Agar petri dishes by Norman Barker
What is the beauty behind medical science? When viewed as a work without context, the closest analogue to a picture like the one above is some picture from one of the abstract movements which deal purely with shape and color—take an example from Rothko or Josef Albers. But, of course, while the content can be taken this way, giving a short thought to what’s being represented (or not) will help the differences shine through. We can leave aside for now the question of the beauty of abstract art, though it is certainly of some importance to considering this work. When looking at this work for what it is (a photograph of some petri dishes), a good question to may be: what is beautiful about the objects of medical science?
If I say anything more than this, I will no longer remain comfortably within the realm of what I think I understand, but I want to stress the importance of the question. One of the distinguishing marks of the work of art is what we can call choice (or aesthetic choice). By this I only mean that—and here let us think about the abstract painters mentioned before—what is created is created by a couple decisions with their eye towards an effect on the individual: what specific color to use, where it is positioned, how much space it gets, and what it is paired with (these considerations are of particular importance to Josef Albers). And, of course, this idea can become complicated in examples: Jackson Pollock, for instance, seems to rely on chance in his method. Nevertheless, the scientific photograph is meant to convey something different. The objects of the photo are meant for the scientist to observe and gain knowledge. The arrangement and choice of subject serve to show differences or reveal patterns; or, to observe what cannot be seen with the naked eye. This is what I see as the difference: the one has its eye on beauty and one on understand.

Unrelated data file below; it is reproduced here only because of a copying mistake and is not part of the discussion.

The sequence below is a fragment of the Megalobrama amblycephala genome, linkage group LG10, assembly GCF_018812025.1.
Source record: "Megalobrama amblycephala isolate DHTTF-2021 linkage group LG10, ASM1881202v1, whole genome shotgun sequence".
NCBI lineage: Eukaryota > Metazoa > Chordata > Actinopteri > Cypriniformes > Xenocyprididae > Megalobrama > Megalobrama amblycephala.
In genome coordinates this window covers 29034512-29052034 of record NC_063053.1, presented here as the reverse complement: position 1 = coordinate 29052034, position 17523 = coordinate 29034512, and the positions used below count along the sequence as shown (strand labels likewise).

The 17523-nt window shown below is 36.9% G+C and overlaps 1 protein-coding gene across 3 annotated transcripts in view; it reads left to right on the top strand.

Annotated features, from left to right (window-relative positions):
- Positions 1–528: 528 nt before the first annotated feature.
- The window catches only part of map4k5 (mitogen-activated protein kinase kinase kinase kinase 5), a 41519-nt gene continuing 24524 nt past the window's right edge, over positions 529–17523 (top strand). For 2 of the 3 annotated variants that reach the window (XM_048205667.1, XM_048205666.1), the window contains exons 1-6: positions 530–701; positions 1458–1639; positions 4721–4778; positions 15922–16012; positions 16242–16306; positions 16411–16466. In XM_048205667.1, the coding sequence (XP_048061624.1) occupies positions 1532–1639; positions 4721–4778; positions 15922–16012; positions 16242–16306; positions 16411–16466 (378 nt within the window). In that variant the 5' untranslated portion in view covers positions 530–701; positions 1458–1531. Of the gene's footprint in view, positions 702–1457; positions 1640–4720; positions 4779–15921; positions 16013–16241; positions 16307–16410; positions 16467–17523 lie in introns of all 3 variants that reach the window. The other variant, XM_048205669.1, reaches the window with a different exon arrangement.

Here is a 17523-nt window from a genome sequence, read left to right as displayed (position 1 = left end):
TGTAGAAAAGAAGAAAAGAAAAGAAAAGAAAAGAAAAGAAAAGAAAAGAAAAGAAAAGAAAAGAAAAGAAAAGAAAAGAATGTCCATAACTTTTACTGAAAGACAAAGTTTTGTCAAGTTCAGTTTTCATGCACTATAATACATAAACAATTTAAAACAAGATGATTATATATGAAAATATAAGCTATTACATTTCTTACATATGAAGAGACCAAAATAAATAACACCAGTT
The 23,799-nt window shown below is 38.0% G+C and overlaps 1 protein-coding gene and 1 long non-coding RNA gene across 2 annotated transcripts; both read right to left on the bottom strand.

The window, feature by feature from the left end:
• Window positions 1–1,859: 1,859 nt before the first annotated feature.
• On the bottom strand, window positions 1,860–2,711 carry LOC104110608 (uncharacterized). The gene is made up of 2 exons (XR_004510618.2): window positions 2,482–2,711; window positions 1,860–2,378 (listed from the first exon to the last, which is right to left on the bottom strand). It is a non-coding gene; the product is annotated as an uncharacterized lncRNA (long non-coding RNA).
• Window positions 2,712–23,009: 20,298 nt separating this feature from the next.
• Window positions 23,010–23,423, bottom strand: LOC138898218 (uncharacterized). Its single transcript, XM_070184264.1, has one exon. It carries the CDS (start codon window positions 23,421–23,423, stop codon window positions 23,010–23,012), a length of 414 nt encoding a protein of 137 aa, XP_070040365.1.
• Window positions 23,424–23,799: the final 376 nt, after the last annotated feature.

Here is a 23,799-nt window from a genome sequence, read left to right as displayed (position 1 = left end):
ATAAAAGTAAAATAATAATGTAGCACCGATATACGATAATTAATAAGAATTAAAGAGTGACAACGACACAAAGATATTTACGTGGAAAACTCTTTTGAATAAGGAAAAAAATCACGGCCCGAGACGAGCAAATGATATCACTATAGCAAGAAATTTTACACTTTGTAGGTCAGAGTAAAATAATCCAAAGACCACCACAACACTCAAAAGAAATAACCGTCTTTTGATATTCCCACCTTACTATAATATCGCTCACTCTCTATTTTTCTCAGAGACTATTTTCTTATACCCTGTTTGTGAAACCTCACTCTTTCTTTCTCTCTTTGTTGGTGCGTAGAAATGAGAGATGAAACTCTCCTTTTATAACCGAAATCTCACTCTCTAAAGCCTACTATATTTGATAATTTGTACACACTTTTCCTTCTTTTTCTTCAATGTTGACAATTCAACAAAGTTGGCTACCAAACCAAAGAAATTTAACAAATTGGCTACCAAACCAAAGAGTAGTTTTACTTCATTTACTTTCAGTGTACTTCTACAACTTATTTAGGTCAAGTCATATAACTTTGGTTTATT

No matter, I still hear visitors come into the gallery and say “my, this is beautiful.” All my headiness aside, I still take pleasure in viewing these photos. So, as it seems to me, the question still stands: what is beautiful about the objects of medical science?
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We thank the following for their continuous funding and support: Anne Arundel County, Arts Council of Anne Arundel County, City of Annapolis, Helena Foundation, Maryland State Arts Council, Estate of Elizabeth Myers Mitchell, Mitchell Gallery Board of Advisors, Members of the Mitchell Gallery, Mrs. Ruth Mitchell, John and Hilda Moore Fund, National Endowment for the Arts, Lillian Vanous Nutt Mitchell Gallery Endowment, and the Clare Eddy and Eugene V. Thaw Fine Arts Fund.
Gifts in kind: Art Things, Inc. and Up.St.Art Annapolis Magazine.
—Will Harrington, St. John’s Student (A20)